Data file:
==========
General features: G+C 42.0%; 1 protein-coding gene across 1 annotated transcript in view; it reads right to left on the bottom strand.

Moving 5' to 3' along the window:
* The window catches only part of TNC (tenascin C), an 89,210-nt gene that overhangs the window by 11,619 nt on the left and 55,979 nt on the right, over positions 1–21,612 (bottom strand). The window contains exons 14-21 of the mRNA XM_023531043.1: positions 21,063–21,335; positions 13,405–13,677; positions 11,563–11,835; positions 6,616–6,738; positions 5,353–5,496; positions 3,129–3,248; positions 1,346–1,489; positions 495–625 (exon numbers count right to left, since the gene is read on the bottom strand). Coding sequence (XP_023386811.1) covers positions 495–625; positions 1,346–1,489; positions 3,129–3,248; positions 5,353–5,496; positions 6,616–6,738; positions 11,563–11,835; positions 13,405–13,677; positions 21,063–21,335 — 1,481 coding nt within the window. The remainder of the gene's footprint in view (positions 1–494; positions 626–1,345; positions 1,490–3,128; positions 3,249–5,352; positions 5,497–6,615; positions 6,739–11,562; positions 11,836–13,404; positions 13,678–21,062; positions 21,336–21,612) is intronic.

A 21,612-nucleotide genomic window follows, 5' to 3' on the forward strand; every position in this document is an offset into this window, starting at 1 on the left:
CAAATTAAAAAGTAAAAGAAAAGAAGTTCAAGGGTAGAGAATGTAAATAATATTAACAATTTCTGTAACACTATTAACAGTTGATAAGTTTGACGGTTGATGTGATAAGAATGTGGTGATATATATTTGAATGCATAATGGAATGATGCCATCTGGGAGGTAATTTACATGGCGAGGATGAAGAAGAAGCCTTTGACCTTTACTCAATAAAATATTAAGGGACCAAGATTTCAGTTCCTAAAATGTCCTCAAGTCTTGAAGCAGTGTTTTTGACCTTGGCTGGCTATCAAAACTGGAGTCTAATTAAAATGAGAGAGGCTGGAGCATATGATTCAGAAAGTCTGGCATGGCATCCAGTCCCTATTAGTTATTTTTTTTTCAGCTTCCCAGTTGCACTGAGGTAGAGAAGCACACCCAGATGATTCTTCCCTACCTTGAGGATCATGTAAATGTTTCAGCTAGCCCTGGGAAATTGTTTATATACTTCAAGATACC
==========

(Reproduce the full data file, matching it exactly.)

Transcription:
General features: G+C 42.0%; 1 protein-coding gene across 1 annotated transcript in view; it reads right to left on the bottom strand.

Moving 5' to 3' along the window:
* The window catches only part of TNC (tenascin C), an 89,210-nt gene that overhangs the window by 11,619 nt on the left and 55,979 nt on the right, over positions 1–21,612 (bottom strand). The window contains exons 14-21 of the mRNA XM_023531043.1: positions 21,063–21,335; positions 13,405–13,677; positions 11,563–11,835; positions 6,616–6,738; positions 5,353–5,496; positions 3,129–3,248; positions 1,346–1,489; positions 495–625 (exon numbers count right to left, since the gene is read on the bottom strand). Coding sequence (XP_023386811.1) covers positions 495–625; positions 1,346–1,489; positions 3,129–3,248; positions 5,353–5,496; positions 6,616–6,738; positions 11,563–11,835; positions 13,405–13,677; positions 21,063–21,335 — 1,481 coding nt within the window. The remainder of the gene's footprint in view (positions 1–494; positions 626–1,345; positions 1,490–3,128; positions 3,249–5,352; positions 5,497–6,615; positions 6,739–11,562; positions 11,836–13,404; positions 13,678–21,062; positions 21,336–21,612) is intronic.

A 21,612-nucleotide genomic window follows, 5' to 3' on the forward strand; every position in this document is an offset into this window, starting at 1 on the left:
CAAATTAAAAAGTAAAAGAAAAGAAGTTCAAGGGTAGAGAATGTAAATAATATTAACAATTTCTGTAACACTATTAACAGTTGATAAGTTTGACGGTTGATGTGATAAGAATGTGGTGATATATATTTGAATGCATAATGGAATGATGCCATCTGGGAGGTAATTTACATGGCGAGGATGAAGAAGAAGCCTTTGACCTTTACTCAATAAAATATTAAGGGACCAAGATTTCAGTTCCTAAAATGTCCTCAAGTCTTGAAGCAGTGTTTTTGACCTTGGCTGGCTATCAAAACTGGAGTCTAATTAAAATGAGAGAGGCTGGAGCATATGATTCAGAAAGTCTGGCATGGCATCCAGTCCCTATTAGTTATTTTTTTTTCAGCTTCCCAGTTGCACTGAGGTAGAGAAGCACACCCAGATGATTCTTCCCTACCTTGAGGATCATGTAAATGTTTCAGCTAGCCCTGGGAAATTGTTTATATACTTCAAGATACC